Jim Minick’s Without Warning: The Tornado of Udall, Kansas provides a gripping account of the deadliest tornado in Kansas history, which in 1955 killed 82 and injured 270 in a town of only 600 residents. This means that fewer than half the residents, many of whom become memorable characters in Minick’s account, survive the story unscathed, a fact that allows Minick to infuse his narrative with suspense and poignancy before, during, and after the storm.
The book opens with a 12-year-old paperboy delivering the afternoon edition to most homes in Udall. As he flings papers to the porches of specific families, readers can’t help but wonder how they — not to mention the paperboy — will fare. Ensuing scenes depict vignettes of small-town life as it happened that afternoon and evening. Interspersed with these are actual teletypes — printed in all caps — sent to area radio stations by the National Weather Service. Each is a little more ominous than the one preceding it.
Widely published as a poet and essayist, Minick’s previous books include a memoir, The Blueberry Years, and a novel, Fire Is Your Water, and poetic imagery infuses his scenes. The paperboy’s mother, for example, examines the still-distant storms at sunset:
Nina stepped out on the back porch to check the weather. On the western horizon, the sun cast an odd light that seemed to be pressed close to the earth, while the overburden of clouds rolled higher and higher into the sky. Those clouds moved as if they wanted to beat back the night and replace it with a different dark.
Meanwhile, across town, a popular schoolteacher, “a small woman with pale blue eyes,” greets a hundred guests at her bridal shower, held in a new community center. The 27-year-old is overwhelmed by the many gifts they bring, including “a waffle iron and tablecloths, cookbooks and a mixer, sheets and towels.” As rain and thunder begin outside, some guests leave — but many remain until the electricity goes out. Soon the building comes apart, room by room.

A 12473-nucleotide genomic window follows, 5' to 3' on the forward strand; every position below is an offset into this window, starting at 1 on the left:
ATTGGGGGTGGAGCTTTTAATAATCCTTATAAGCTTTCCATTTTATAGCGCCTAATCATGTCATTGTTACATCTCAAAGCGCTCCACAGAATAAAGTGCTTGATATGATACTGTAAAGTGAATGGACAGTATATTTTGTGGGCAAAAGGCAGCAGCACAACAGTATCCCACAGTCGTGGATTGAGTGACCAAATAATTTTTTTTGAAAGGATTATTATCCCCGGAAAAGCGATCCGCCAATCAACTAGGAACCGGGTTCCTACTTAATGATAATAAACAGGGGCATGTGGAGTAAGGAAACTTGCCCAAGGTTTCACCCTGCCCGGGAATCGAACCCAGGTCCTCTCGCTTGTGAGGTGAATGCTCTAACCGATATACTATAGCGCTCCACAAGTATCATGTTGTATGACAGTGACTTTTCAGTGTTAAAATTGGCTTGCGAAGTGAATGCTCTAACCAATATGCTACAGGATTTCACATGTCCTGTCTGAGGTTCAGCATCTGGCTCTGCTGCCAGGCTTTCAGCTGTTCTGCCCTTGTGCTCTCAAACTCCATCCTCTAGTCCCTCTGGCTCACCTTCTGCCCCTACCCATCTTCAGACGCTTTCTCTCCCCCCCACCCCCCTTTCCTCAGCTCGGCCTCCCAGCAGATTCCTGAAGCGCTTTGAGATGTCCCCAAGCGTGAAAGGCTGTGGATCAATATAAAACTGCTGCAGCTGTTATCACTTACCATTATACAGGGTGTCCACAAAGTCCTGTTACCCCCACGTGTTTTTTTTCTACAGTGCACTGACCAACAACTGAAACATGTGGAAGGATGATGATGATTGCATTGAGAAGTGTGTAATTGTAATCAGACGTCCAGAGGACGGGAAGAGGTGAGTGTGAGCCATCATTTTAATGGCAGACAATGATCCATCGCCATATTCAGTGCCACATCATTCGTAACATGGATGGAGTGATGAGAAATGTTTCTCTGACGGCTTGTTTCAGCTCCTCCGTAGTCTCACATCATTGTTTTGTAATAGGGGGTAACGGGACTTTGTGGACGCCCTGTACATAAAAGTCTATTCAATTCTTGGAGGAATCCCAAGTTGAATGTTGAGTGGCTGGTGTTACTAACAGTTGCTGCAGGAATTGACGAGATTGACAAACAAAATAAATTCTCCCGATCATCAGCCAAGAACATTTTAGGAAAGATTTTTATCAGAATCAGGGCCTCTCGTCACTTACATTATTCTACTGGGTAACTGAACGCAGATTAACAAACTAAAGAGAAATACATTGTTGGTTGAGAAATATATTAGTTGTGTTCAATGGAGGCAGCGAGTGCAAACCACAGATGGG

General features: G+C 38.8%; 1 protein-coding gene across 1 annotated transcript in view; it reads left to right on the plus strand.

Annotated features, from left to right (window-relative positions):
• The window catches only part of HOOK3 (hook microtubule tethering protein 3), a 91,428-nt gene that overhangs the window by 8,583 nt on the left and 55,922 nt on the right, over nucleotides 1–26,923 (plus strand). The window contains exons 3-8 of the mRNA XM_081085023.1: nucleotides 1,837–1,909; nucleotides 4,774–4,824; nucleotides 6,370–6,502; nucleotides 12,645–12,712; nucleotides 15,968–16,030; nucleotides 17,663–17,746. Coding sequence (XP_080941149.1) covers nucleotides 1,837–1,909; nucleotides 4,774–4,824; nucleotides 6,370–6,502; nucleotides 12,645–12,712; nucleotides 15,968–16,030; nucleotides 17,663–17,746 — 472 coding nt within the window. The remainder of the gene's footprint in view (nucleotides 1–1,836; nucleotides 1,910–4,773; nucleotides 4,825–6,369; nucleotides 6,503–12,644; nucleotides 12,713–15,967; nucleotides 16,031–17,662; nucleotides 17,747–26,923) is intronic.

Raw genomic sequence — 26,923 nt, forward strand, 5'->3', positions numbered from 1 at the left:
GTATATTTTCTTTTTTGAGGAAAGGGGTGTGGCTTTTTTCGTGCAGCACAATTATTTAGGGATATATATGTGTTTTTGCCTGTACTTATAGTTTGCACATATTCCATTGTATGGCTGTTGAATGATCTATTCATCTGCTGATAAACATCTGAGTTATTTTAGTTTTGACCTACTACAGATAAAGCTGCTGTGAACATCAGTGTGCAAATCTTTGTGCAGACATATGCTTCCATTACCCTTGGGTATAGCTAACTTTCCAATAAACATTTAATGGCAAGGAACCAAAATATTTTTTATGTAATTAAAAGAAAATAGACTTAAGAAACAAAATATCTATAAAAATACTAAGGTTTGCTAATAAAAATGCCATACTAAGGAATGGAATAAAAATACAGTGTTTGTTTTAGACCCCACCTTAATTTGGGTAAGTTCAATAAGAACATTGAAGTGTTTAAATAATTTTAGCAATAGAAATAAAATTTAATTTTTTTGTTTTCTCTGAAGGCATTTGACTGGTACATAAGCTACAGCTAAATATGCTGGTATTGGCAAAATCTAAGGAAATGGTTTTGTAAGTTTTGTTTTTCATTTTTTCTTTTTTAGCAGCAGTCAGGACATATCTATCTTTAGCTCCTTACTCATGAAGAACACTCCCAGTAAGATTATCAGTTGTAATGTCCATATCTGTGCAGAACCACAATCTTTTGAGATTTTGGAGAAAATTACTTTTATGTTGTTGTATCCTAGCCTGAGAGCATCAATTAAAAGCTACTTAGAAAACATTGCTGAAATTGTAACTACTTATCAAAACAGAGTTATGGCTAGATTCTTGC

The rich characters and taut pacing in Without Warning recall two other notable works of weather nonfiction, both published in the 1990s: The Perfect Storm by Sebastian Junger and Issac’s Storm by Erik Larson. Like Junger, Minick spent hundreds of hours interviewing survivors and family members to flesh out the people at the center of the storm; like Larson, he pored over hundreds of pages of newspaper articles, weather service data, and official records to make his account as factual as possible.
The combined effect of such human and meteorological detail is that by the time the tornado reaches the town at 10:35 p.m., the book has become impossible to put down. The remainder of the story takes survivors through that horrendous night and into the days, months, and years that follow. Chapter titles hint at the emotional stages shared by many who have endured such disasters: “Hit by Emptiness,” “Bigness of Heart,” “So Many Dead,” and “Trying to Find Normal.” What emerges from these chapters is human resilience and, ultimately, kindness.
A few days after the storm, Minick writes, “Three types of people started to stream into Udall — gawkers, helpers, and reporters, who sometimes gawked and sometimes helped.” Among the latter, one reporter asks the mayor’s daughter “what she missed most that the storm had taken.” The girl mentions her dog, Corky, and a new camera she had used to take “silly pictures” of him. The next day a National Guardsman spots the muddy pup alive in a field and carries him to town for a happy reunion. Such moments provide brightness amid the challenge of rebuilding the destroyed town and its families.
Minick asks in an epilogue, “What stories are we creating now to carry us forward through the great upheaval called the climate crisis?” He mentions the increasing number of weather disasters over the past half-century. After reflecting on similar weather events that have struck his home state of Virginia, Minick writes that “the Udall story becomes more and more relevant.”
Within parts of the Udall aftermath, Tennessee readers might hear echoes of the Cookeville tornado of 2020 or the East Tennessee storms this past September. Minick calls for “stronger, generous communities to help others when they struggle,” writing that “any path through the climate crisis will not be easy because the upheaval will be — and already is — great.” Without Warning thus becomes more than a fascinating and emotional read: It offers a guide for enduring disasters yet to come.
Michael Ray Taylor is the author of Hidden Nature and other books. He lives in Arkansas.
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